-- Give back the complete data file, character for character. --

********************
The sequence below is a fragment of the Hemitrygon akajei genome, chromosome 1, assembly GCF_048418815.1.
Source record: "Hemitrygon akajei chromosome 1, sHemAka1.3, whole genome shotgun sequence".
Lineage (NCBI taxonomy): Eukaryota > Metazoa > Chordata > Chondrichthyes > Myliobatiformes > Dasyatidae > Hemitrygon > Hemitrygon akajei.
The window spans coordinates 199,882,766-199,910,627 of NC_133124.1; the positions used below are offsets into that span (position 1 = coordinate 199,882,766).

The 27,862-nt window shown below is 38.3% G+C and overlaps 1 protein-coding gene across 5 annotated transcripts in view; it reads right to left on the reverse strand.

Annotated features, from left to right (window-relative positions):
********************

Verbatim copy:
The sequence below is a fragment of the Hemitrygon akajei genome, chromosome 1, assembly GCF_048418815.1.
Source record: "Hemitrygon akajei chromosome 1, sHemAka1.3, whole genome shotgun sequence".
Lineage (NCBI taxonomy): Eukaryota > Metazoa > Chordata > Chondrichthyes > Myliobatiformes > Dasyatidae > Hemitrygon > Hemitrygon akajei.
The window spans coordinates 199,882,766-199,910,627 of NC_133124.1; the positions used below are offsets into that span (position 1 = coordinate 199,882,766).

The 27,862-nt window shown below is 38.3% G+C and overlaps 1 protein-coding gene across 5 annotated transcripts in view; it reads right to left on the reverse strand.

Annotated features, from left to right (window-relative positions):